Thailand. Paradise. Tourist and destination wedding location-of-choice for thousands of westerners every year. But this wasn’t always the case.

I know what you’re thinking, what does natural gas have to do with the paradise known as Thailand? The beautiful beaches and rich blue water with islands towering out of it have always been there. But we haven’t always flocked there in droves. In fact tourism growth in Thailand didn’t take off until the early 80’s, more than six years after the release of the James Bond film The Man With The Golden Gun starring a dashing Roger Moore against the spectacular backdrop of Thailand’s island coast. Regardless of your personal travel preferences, the tourism industry is dominated by resorts. Resorts rarely spring up in remote, undeveloped nations which is where gas comes in.

 

In the early 1970’s Thailand’s energy came primarily from fuel oil. This expensive and frankly ugly energy source was holding back economic development in the country. While Thailand still has political issues to work through, it has come a long way over the past 4 decades. Stifled growth does little for political stability which in turn isn’t great for tourism. Little did they know that they were sitting on vast reserves of natural gas.

 

“What’s natural gas?” was the response from the government official when Tom Fisher, my guest in this episode of Crude Conversations, presented them with an idea. He was working for Unocal. They had discovered significant gas fields in the Gulf of Thailand but had no one to sell the gas to. His job: establish a market.

 

He quickly discovered that the initial reaction he received to gas was not the norm. There were some very smart people in the Thai government who recognized the benefits gas could have for their country. Along with his colleagues at Unocal, Tom set out working with them to establish the foundation for their future energy. Every nation on earth requires energy abundance to prosper, and Thailand is no exception. Today, 75% of their energy comes from natural gas and the rest of us know the country as a tropical paradise.

 

This episode features Tom Fisher who was Senior Vice President of Commercial Affairs for Unocal before retiring in 2004. During his career he had an instrumental role in commercializing the gas markets of Indonesia and Thailand, among many other achievements.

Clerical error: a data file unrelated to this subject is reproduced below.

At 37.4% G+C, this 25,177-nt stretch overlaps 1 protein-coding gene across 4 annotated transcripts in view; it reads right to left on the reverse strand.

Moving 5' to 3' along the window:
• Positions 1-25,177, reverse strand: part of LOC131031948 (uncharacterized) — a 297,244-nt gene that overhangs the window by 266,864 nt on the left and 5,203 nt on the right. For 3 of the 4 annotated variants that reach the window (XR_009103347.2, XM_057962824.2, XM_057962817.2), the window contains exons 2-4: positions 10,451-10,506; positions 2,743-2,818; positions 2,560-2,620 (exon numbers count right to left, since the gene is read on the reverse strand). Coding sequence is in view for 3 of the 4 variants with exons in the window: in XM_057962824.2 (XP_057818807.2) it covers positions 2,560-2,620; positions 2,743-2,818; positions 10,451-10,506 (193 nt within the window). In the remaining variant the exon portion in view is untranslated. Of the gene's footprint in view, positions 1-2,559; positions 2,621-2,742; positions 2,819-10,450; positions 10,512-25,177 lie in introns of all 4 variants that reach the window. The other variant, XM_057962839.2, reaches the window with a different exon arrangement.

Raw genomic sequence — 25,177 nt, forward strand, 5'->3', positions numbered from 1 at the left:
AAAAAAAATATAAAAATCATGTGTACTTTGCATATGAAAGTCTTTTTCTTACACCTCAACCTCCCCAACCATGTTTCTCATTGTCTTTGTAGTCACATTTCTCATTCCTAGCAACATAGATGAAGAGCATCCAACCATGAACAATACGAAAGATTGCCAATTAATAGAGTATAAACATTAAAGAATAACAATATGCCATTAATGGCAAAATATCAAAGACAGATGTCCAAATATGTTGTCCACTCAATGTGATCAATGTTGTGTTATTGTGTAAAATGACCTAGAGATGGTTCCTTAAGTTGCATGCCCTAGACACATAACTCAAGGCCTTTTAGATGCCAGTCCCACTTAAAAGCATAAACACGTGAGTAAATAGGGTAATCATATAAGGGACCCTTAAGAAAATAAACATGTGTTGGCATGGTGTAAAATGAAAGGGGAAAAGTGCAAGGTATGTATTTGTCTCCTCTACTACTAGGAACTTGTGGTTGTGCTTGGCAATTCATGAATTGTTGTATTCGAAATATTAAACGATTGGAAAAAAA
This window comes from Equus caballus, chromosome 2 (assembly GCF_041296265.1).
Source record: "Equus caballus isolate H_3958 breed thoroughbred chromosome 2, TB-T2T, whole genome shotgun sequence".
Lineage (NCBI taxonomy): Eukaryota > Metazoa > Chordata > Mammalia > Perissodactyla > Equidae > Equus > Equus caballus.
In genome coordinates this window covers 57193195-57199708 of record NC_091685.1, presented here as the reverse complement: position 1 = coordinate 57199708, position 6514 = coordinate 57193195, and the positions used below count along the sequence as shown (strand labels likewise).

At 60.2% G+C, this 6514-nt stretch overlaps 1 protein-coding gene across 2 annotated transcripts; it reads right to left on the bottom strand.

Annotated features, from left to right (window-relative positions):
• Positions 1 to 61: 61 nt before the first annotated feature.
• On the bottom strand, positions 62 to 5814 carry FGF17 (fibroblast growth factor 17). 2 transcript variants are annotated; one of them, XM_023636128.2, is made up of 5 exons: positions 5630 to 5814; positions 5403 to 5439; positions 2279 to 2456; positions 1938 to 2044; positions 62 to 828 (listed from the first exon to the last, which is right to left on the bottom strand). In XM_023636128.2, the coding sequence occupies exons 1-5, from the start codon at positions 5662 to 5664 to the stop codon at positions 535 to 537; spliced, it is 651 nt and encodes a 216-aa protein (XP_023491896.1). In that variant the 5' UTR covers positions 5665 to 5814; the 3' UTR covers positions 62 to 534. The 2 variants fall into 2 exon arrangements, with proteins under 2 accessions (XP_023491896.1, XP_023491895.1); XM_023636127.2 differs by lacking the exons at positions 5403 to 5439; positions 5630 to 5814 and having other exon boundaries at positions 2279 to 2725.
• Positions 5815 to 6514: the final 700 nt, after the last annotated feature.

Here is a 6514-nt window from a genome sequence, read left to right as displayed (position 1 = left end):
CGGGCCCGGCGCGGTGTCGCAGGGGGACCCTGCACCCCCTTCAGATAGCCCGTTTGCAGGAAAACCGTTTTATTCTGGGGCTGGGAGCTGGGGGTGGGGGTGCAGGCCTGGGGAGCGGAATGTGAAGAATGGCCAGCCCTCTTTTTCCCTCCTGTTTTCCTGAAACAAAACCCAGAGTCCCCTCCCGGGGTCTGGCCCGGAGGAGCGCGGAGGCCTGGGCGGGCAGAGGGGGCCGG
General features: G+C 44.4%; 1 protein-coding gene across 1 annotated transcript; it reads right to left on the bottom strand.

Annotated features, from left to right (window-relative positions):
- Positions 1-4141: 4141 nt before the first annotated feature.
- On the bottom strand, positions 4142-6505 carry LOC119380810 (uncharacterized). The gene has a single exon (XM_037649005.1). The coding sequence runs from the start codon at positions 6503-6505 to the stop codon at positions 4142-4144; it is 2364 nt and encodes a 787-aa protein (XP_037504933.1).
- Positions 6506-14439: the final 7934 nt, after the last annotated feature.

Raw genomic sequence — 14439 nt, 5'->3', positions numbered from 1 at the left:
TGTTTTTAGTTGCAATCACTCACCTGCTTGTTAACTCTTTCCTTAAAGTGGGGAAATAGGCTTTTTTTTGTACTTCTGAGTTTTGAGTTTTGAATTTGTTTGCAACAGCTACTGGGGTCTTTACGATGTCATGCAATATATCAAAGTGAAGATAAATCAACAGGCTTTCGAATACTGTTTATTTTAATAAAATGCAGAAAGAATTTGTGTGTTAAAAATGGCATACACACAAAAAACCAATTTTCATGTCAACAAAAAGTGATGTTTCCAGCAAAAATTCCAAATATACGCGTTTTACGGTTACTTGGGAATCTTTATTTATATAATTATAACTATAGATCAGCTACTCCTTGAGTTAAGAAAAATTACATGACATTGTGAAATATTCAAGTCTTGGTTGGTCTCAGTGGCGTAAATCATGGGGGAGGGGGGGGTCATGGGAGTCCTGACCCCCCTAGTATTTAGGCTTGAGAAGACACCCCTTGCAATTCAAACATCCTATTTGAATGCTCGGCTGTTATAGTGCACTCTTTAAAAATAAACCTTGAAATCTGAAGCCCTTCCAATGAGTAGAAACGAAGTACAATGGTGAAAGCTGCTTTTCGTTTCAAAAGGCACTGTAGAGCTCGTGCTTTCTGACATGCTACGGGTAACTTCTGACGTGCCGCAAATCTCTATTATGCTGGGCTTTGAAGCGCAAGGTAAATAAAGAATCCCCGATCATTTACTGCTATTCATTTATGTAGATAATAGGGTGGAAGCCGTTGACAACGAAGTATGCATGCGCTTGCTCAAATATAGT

He’s a Reservoir Engineer by training, like myself, and we get into the engineering weeds a little bit at the start of the interview but stick with it as he has some great insights in the second half of the conversation.

 

Notably he reflects from retirement on what defines success and you might be surprised by his answer. We finish up our chat with the importance of having fun and what Tom believes is the biggest problem America faces today.

 

Thanks for listening and thanks for being part of the conversation.

Rohan Irvin

What we cover during our chat

Why Reservoir Engineering is the best kind of Engineering
How he got into Natural Gas
Indonesia: Being a double agent – helping the local company do their analysis of Unocal’s proposals
How to balance representing the interests of both sides in a negotiation
How to put yourself in someone else’s shoes
Negotiating: how to figure out what the other side’s priorities are
Negotiating with governments
Upstream vs Downstream
Discovery in Thailand right after the 1970’s energy crisis
Thai Government had an appetite for cheaper ideas
The politics in Thailand
Being in Thailand during political instability
Market place haggling applied to gas contract negotiations
Commercialising Thailand’s stranded gas in the 1970’s
Predicting high inflation of the 1980’s
The key to strong business relationships: respect
Networking: Be interested in people – everybody has a story
Advice from mentors in his early career
Asking the right questions in an interview to find people with character and integrity
Why GPA doesn’t necessarily correlate with success
What Tom looked for in an employee
The key to being successful
The importance of curiosity
When to decide to make a change – when you’ve stopped learning
“If you’re not having fun, maybe you’re not doing the right thing”
“That’s why they make coconuts and banana’s…”
What Tom defines success by
The biggest problem facing America today

Books

The Wright Brothers by David McCullough
Titan – John D. Rockafella by Ron Chernow
The Prize by Daniel Yergin

People

Harry Truman
Will Rodgers

“I met a lot of people I didn’t like, but I never met a person that couldn’t teach me something.” – Will Rodgers

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